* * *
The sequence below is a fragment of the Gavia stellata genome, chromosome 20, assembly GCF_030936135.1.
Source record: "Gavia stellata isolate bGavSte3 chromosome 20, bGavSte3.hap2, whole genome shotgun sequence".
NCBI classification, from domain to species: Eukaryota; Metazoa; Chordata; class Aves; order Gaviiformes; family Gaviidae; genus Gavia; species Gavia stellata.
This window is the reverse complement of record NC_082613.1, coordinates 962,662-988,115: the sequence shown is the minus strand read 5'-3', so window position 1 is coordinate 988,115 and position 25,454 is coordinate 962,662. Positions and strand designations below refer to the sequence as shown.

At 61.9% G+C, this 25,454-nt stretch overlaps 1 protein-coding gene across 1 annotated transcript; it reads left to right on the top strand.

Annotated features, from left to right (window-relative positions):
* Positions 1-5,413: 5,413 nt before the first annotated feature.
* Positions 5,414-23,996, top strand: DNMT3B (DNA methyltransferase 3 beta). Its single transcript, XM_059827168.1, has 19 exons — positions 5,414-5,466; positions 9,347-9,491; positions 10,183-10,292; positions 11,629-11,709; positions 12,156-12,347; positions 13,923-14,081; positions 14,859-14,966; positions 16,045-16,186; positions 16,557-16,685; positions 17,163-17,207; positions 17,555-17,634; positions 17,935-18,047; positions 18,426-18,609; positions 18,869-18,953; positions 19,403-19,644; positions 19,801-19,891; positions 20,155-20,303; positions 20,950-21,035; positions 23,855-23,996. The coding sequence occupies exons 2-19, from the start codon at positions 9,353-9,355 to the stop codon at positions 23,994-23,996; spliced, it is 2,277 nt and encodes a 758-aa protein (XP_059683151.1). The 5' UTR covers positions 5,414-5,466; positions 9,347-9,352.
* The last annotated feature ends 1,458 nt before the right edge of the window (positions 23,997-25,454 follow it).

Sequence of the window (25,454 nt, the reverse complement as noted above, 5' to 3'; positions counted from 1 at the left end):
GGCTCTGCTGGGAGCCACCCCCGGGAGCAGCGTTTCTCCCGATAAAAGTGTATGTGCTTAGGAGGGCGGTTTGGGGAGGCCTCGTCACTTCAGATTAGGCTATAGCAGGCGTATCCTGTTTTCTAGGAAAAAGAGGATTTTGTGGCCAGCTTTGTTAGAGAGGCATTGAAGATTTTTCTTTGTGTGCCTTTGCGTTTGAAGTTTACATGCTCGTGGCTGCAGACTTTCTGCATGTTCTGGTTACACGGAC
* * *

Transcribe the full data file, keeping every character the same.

The sequence below is a fragment of the Gavia stellata genome, chromosome 20, assembly GCF_030936135.1.
Source record: "Gavia stellata isolate bGavSte3 chromosome 20, bGavSte3.hap2, whole genome shotgun sequence".
NCBI classification, from domain to species: Eukaryota; Metazoa; Chordata; class Aves; order Gaviiformes; family Gaviidae; genus Gavia; species Gavia stellata.
This window is the reverse complement of record NC_082613.1, coordinates 962,662-988,115: the sequence shown is the minus strand read 5'-3', so window position 1 is coordinate 988,115 and position 25,454 is coordinate 962,662. Positions and strand designations below refer to the sequence as shown.

At 61.9% G+C, this 25,454-nt stretch overlaps 1 protein-coding gene across 1 annotated transcript; it reads left to right on the top strand.

Annotated features, from left to right (window-relative positions):
* Positions 1-5,413: 5,413 nt before the first annotated feature.
* Positions 5,414-23,996, top strand: DNMT3B (DNA methyltransferase 3 beta). Its single transcript, XM_059827168.1, has 19 exons — positions 5,414-5,466; positions 9,347-9,491; positions 10,183-10,292; positions 11,629-11,709; positions 12,156-12,347; positions 13,923-14,081; positions 14,859-14,966; positions 16,045-16,186; positions 16,557-16,685; positions 17,163-17,207; positions 17,555-17,634; positions 17,935-18,047; positions 18,426-18,609; positions 18,869-18,953; positions 19,403-19,644; positions 19,801-19,891; positions 20,155-20,303; positions 20,950-21,035; positions 23,855-23,996. The coding sequence occupies exons 2-19, from the start codon at positions 9,353-9,355 to the stop codon at positions 23,994-23,996; spliced, it is 2,277 nt and encodes a 758-aa protein (XP_059683151.1). The 5' UTR covers positions 5,414-5,466; positions 9,347-9,352.
* The last annotated feature ends 1,458 nt before the right edge of the window (positions 23,997-25,454 follow it).

Sequence of the window (25,454 nt, the reverse complement as noted above, 5' to 3'; positions counted from 1 at the left end):
GGCTCTGCTGGGAGCCACCCCCGGGAGCAGCGTTTCTCCCGATAAAAGTGTATGTGCTTAGGAGGGCGGTTTGGGGAGGCCTCGTCACTTCAGATTAGGCTATAGCAGGCGTATCCTGTTTTCTAGGAAAAAGAGGATTTTGTGGCCAGCTTTGTTAGAGAGGCATTGAAGATTTTTCTTTGTGTGCCTTTGCGTTTGAAGTTTACATGCTCGTGGCTGCAGACTTTCTGCATGTTCTGGTTACACGGAC